Collect! tags all records as they are imported. Therefore, you can quickly view all the records that were just imported.

1. Select Browse from the top menu bar and then select 'All Debtors' from the drop-down choices. The list of all debtors is displayed.

2. Select Edit from the top menu bar and then select 'View Tags' from the drop-down choices. Now you are looking at all the records that you just imported.

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Transaction Information

The final part of this import exercise deals with importing transaction information. You will notice in our sample.csv that the last two fields contain information from transactions. Debtors own transactions in our record hierarchy. So we will create an Import Record Definition for transactions as our final exercise.

Once again, it is necessary to delete the information that we imported so that we can start with a fresh experiment.

So please locate the debtors that were entered and delete them. Then delete the clients that were entered.

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Import Transactions

Now we will create a record definition for the Transaction fields and add it to our import routine. Be sure to remove the clients and debtors that we imported before you proceed. We will enter them again when we run this part of the import.

1. At the Main Menu, select File from the top menu bar and then select Import/Export from the drop-down choices. This will display the Import/Export submenu.

2. From the Import/Export submenu, select Customize Import/Export, then select Edit File Format. You will see a list of import map examples that includes our CSV Sample.

3. Select the CSV Sample item to open the import map that we are working on.

4. Notice Client and Debtor in the Import Record Definition subform. We will add a new record definition for Transactions.

5. Press F5 to activate the Import Record Definition subform.

6. Press F3 to create a display a new blank Import Record Definition form.

In the record hierarchy, our next level is Transactions. Transactions are owned by Debtors. The information we are import mapping at this stage is from fields on the Transaction form.

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Transaction Record Definition

You should now be looking at a new Import Record Definition form.

1. Click the down arrow next to the 'Record' field. You will see the list of all types of records that you can import and export using the import module.

2. Choose Transaction from the Record Type list. Choose 'No' to refrain from entering all the fields from the Transaction form into your import map.

3. Click into the Import Field Specification subform or press F5. Choose 'Yes' to create the specifications for the fields that we want to enter.

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Transaction Field Specifications

In our sample file, there are two fields from the Transaction form - Payment Date and Payment Amount. We will build the specifications for these fields now. We will need a Field Specification for each one. It is also necessary to make sure that the import map knows that Transaction information starts in the FIFTH column of our sample.csv. To do this, we will enter FOUR BLANK field specifications to skip over the fields in the Client and Debtor form.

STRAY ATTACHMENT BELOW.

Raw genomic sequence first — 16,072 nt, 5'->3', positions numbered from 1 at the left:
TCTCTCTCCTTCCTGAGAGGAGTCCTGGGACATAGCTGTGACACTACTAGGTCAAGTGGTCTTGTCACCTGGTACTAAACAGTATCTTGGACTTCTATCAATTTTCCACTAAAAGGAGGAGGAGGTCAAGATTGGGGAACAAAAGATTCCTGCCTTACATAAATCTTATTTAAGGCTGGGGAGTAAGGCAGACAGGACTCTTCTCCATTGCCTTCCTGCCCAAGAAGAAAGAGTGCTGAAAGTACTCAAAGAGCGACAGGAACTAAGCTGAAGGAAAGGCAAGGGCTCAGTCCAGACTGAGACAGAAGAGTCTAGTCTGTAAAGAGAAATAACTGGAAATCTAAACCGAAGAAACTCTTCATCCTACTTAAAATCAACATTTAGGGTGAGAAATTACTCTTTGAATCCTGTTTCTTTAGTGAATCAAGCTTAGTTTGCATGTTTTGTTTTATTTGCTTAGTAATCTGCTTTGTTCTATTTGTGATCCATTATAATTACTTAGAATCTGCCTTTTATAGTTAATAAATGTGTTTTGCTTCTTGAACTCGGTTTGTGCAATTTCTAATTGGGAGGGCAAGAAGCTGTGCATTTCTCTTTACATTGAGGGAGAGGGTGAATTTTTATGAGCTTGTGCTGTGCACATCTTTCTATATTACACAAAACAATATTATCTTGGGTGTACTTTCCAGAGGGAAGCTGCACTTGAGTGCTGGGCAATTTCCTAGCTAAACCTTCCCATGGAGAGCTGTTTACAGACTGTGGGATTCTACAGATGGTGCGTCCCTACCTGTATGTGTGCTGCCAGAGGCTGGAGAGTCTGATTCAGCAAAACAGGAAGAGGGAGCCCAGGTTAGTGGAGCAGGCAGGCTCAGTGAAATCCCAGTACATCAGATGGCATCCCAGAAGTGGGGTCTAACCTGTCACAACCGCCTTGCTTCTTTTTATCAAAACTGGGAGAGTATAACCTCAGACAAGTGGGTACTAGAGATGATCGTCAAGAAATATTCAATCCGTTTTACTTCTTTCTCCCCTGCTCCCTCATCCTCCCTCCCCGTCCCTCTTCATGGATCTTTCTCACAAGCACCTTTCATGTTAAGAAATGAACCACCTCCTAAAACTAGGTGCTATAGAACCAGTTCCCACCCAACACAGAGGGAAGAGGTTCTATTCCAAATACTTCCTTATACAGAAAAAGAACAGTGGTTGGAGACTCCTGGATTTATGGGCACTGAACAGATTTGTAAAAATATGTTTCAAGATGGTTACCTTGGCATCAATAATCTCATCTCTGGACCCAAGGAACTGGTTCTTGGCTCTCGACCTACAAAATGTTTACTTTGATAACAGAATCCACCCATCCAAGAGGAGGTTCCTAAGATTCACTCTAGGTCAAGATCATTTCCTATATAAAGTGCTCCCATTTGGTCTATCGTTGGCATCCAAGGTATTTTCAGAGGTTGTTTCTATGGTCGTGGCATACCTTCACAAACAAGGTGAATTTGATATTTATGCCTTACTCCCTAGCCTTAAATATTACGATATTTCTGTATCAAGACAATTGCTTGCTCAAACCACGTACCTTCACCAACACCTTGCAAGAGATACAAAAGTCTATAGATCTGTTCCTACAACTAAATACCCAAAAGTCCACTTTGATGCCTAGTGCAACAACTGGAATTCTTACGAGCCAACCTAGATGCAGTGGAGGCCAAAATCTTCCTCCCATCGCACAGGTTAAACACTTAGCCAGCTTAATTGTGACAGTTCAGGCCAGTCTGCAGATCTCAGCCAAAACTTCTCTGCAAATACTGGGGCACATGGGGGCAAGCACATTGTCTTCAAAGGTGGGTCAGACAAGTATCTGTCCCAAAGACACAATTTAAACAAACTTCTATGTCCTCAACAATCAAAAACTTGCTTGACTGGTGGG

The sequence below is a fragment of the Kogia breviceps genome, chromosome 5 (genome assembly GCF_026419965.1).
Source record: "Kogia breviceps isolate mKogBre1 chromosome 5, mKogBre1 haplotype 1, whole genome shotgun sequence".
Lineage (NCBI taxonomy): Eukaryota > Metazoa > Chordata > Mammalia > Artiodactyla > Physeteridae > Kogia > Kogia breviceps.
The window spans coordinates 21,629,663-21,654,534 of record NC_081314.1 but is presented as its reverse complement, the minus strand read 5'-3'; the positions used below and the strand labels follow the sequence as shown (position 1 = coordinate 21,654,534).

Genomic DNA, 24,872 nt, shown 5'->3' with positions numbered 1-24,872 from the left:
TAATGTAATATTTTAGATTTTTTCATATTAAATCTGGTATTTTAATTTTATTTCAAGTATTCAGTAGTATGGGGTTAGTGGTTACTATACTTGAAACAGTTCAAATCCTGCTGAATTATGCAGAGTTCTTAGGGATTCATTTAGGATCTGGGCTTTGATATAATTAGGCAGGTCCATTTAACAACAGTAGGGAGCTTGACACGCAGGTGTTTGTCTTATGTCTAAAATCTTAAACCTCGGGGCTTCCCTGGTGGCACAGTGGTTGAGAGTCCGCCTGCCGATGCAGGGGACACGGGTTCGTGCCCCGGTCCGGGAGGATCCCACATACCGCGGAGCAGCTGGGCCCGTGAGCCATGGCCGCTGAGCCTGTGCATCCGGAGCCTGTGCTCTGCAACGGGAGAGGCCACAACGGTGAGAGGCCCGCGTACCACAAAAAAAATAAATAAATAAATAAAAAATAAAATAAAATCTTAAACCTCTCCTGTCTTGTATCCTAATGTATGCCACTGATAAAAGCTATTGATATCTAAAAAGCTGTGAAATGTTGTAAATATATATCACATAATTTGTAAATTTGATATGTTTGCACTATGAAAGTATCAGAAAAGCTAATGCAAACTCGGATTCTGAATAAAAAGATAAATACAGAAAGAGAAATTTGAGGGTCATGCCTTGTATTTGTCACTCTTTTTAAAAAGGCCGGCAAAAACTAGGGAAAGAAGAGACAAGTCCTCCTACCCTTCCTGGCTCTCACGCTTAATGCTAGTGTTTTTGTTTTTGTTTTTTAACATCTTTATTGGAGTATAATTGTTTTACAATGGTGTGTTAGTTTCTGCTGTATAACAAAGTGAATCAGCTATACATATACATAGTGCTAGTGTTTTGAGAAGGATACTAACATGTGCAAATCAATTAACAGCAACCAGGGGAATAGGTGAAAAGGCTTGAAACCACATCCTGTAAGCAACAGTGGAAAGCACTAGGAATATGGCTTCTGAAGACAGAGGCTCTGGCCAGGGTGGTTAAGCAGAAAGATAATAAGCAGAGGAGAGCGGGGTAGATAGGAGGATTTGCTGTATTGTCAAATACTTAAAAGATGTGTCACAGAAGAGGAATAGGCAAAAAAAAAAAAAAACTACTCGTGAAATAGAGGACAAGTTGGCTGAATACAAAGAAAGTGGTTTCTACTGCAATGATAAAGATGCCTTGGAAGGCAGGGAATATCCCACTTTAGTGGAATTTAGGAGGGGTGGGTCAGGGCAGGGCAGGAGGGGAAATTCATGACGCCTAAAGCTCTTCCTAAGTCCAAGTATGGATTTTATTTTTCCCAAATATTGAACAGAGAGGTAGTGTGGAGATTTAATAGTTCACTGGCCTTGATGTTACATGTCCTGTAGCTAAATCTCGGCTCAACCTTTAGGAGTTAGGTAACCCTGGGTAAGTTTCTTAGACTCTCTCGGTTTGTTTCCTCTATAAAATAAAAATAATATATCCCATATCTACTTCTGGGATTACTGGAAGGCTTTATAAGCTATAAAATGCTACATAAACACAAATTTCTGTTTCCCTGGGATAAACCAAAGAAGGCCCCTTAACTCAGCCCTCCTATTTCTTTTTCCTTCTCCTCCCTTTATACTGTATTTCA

1. When you are looking at the new blank Field Format Specification form, press F3. This will save a blank Field Specification to your Import Field Specification list to allow for the Client Name in the sample.csv file. Press F3 three more times to allow for the Debtor fields.

2. You will be looking at a new blank Field Format Specification form. Click the down arrow next to the 'Field' field. You will see the list of all types of fields from the Transaction form that you can import and export using the import module.

3. Choose 'Payment Date' from the Field Type list. Notice that this Field Type list now contains all the fields that you can use from the Transaction form.

4. Select the Date Options button to open the Import Field Date Format dialog.

5. Enter the following settings for your date options:

Select MMDDYY.

Switch ON Day leading zero.

Switch ON Month leading zero.

Place a [/] in Date separator.

tip.gif Press F1 for help on the fields and format selections available on this form.

When you are finished, select the OK button to close the form and return to the field's specification form.

6. Press F3 to display a blank Field Format Specification form for the next field.

7. Click the down arrow next to the 'Field' field.

8. Choose 'To Us' from the Field Type list. For this exercise, we will assume that this is an ordinary Payment to a Net account.

9. Press F3 to open a new Field Format Specification form for a default value that we will create next.

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Default Values